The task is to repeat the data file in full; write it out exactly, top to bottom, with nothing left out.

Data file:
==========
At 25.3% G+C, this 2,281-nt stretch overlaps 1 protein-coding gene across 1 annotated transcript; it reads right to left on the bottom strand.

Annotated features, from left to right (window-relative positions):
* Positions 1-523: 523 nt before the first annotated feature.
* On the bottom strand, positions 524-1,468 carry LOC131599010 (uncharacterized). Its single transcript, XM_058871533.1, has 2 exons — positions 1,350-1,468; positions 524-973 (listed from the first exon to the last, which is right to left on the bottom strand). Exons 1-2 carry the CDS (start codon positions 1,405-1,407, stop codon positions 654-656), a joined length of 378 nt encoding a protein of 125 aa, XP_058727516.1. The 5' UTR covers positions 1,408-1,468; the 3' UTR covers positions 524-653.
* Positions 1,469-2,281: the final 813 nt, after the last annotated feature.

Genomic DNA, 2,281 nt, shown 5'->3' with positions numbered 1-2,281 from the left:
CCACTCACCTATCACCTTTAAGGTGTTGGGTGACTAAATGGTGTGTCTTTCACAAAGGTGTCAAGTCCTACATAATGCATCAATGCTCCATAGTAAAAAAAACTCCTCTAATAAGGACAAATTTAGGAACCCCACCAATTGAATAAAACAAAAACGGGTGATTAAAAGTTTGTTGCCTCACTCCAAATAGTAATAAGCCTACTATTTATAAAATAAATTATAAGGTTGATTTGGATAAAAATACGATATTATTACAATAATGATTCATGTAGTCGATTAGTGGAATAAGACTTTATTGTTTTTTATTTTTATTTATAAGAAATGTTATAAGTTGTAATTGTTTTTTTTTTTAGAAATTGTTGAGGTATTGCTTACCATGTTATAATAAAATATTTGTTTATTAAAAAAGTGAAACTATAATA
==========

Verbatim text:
At 25.3% G+C, this 2,281-nt stretch overlaps 1 protein-coding gene across 1 annotated transcript; it reads right to left on the bottom strand.

Annotated features, from left to right (window-relative positions):
* Positions 1-523: 523 nt before the first annotated feature.
* On the bottom strand, positions 524-1,468 carry LOC131599010 (uncharacterized). Its single transcript, XM_058871533.1, has 2 exons — positions 1,350-1,468; positions 524-973 (listed from the first exon to the last, which is right to left on the bottom strand). Exons 1-2 carry the CDS (start codon positions 1,405-1,407, stop codon positions 654-656), a joined length of 378 nt encoding a protein of 125 aa, XP_058727516.1. The 5' UTR covers positions 1,408-1,468; the 3' UTR covers positions 524-653.
* Positions 1,469-2,281: the final 813 nt, after the last annotated feature.

Genomic DNA, 2,281 nt, shown 5'->3' with positions numbered 1-2,281 from the left:
CCACTCACCTATCACCTTTAAGGTGTTGGGTGACTAAATGGTGTGTCTTTCACAAAGGTGTCAAGTCCTACATAATGCATCAATGCTCCATAGTAAAAAAAACTCCTCTAATAAGGACAAATTTAGGAACCCCACCAATTGAATAAAACAAAAACGGGTGATTAAAAGTTTGTTGCCTCACTCCAAATAGTAATAAGCCTACTATTTATAAAATAAATTATAAGGTTGATTTGGATAAAAATACGATATTATTACAATAATGATTCATGTAGTCGATTAGTGGAATAAGACTTTATTGTTTTTTATTTTTATTTATAAGAAATGTTATAAGTTGTAATTGTTTTTTTTTTTAGAAATTGTTGAGGTATTGCTTACCATGTTATAATAAAATATTTGTTTATTAAAAAAGTGAAACTATAATA